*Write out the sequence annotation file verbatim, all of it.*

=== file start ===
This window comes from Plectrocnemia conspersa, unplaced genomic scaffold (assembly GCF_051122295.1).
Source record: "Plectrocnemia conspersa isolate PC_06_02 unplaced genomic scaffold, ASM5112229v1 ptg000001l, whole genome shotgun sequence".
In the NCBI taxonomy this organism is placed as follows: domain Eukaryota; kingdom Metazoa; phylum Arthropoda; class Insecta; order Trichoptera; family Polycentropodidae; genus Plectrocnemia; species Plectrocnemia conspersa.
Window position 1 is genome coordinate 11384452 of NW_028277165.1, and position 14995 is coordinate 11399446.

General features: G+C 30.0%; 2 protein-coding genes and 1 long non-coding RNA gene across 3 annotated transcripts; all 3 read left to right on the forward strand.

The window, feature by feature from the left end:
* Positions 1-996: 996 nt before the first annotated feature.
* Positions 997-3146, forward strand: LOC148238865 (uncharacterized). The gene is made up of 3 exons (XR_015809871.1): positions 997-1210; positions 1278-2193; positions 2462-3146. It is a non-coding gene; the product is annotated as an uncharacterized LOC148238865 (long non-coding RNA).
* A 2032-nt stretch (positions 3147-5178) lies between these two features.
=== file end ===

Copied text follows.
This window comes from Plectrocnemia conspersa, unplaced genomic scaffold (assembly GCF_051122295.1).
Source record: "Plectrocnemia conspersa isolate PC_06_02 unplaced genomic scaffold, ASM5112229v1 ptg000001l, whole genome shotgun sequence".
In the NCBI taxonomy this organism is placed as follows: domain Eukaryota; kingdom Metazoa; phylum Arthropoda; class Insecta; order Trichoptera; family Polycentropodidae; genus Plectrocnemia; species Plectrocnemia conspersa.
Window position 1 is genome coordinate 11384452 of NW_028277165.1, and position 14995 is coordinate 11399446.

General features: G+C 30.0%; 2 protein-coding genes and 1 long non-coding RNA gene across 3 annotated transcripts; all 3 read left to right on the forward strand.

The window, feature by feature from the left end:
* Positions 1-996: 996 nt before the first annotated feature.
* Positions 997-3146, forward strand: LOC148238865 (uncharacterized). The gene is made up of 3 exons (XR_015809871.1): positions 997-1210; positions 1278-2193; positions 2462-3146. It is a non-coding gene; the product is annotated as an uncharacterized LOC148238865 (long non-coding RNA).
* A 2032-nt stretch (positions 3147-5178) lies between these two features.